Showing results for: Renewable energy
This research quantifies the short-term costs of delaying action when confronted with the climate challenge. It concludes that the later climate policy implementation starts, the faster -- hence the more expensive -- emissions have to be reduced if states world-wide want to achieve the internationally agreed target of limiting global warming to 2 degrees above pre-industrial level.
Due to Nepal’s large energy deficit where supply shortfalls and interrupted power affect both household and the national industry, the country is now looking for energy alternatives such as using its growing urban and industrial waste.
Audit and tax advisory company KPMG has reported on the findings of its first Green Tax Index. This was created by KPMG to increase awareness of the complex, fragmented and rapidly evolving green tax landscape worldwide. It aims to encourage companies to explore the opportunities of green tax incentives, and to reduce exposure to green tax penalties. The tool analyses green tax incentives and penalties in 21 major economies, focusing on key policy areas such as energy efficiency, water efficiency, carbon emissions, green innovation and green buildings.
The UK Energy Research Centre (UKERC), in collaboration with the Glasgow University Media Group and Chatham House has released findings from a qualitative study of audience beliefs and behaviours in relation to climate change and energy security.
A new book by Dr. Adam Corner, entitled Promoting Sustainable Behavior: A Practical Guide To What Works, explores individual and societal behaviors linked to climate change and offers recommendations on how to achieve a sustainable campaign that creates a lasting change in behaviour.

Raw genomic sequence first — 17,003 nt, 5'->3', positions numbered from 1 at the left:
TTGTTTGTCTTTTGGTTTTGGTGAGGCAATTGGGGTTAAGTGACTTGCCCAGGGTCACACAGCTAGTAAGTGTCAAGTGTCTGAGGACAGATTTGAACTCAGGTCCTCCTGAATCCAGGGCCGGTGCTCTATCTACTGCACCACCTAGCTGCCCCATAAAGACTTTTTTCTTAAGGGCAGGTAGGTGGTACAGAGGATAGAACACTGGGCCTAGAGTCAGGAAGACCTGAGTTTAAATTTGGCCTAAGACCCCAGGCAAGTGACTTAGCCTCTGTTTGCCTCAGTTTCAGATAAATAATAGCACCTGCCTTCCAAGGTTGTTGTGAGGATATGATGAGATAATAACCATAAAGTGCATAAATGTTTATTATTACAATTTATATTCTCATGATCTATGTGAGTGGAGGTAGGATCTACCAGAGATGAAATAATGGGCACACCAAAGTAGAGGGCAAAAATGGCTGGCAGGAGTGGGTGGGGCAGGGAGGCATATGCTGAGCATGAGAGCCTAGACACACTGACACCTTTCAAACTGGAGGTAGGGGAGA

In our 24th September Newsletter, we mentioned that the EU is considering plans to limit crop-based biofuels to 5% of transport fuel. Biofuels have been promoted in recent years, largely because of the belief that they will help reduce transport’s impact on the environment, and particularly because of its contribution to climate change. But the indirect effects of growing crops to make fuel have seriously challenged these assumptions.
This modelling study, published in Global Change Biology, finds that if indirect land use change (iLUC) factors are not accounted for when assessing the GHG balance of biofuels, then “the Renewable Energy Directive could be expected to deliver only a 4% carbon saving compared to fossil fuel, with a 30% chance that it would actually cause a net emissions increase.”
Carbon dioxide and global climate change are largely invisible, and the prevailing imagery of climate change is often remote (such as ice floes melting) or abstract and scientific (charts and global temperature maps). Using visual imagery such as 3D and 4D visualizations of future landscapes, community mapping, and iconic photographs, this book demonstrates new ways to make carbon and climate change visible in our own backyards and local communities.
This report on biomass production is well worth reading. It aims to support informed debate about the amount of biomass that might be available globally for energy, taking account of sustainability concerns.
'Virtuous Circles: Values, Systems and Sustainability’, a recently published book by the International Institute for Environment and Development (IIED), articulates an alternative future in which food, energy and water supplies are sustainable and in the control of local communities. It focuses on local communities as the driver of alternative means of designing resilient food systems.
Timed to coincide with the UN climate convention negotiations in South Africa, this study by UNEP argues that the world has the technological and economic solutions to avert climate change.
There is a growing body of research which explores the scope for applying cleaner and renewable fuels to the transport sector, with much attention focused on biofuels. Examples include:
Woods, J and Bauen A. (2003). "Technology Status Review and Carbon Abatement Potential of Renewable Transport Fuels in the UK", DTI New and Renewable Energy Programme, Department for Trade and Industry.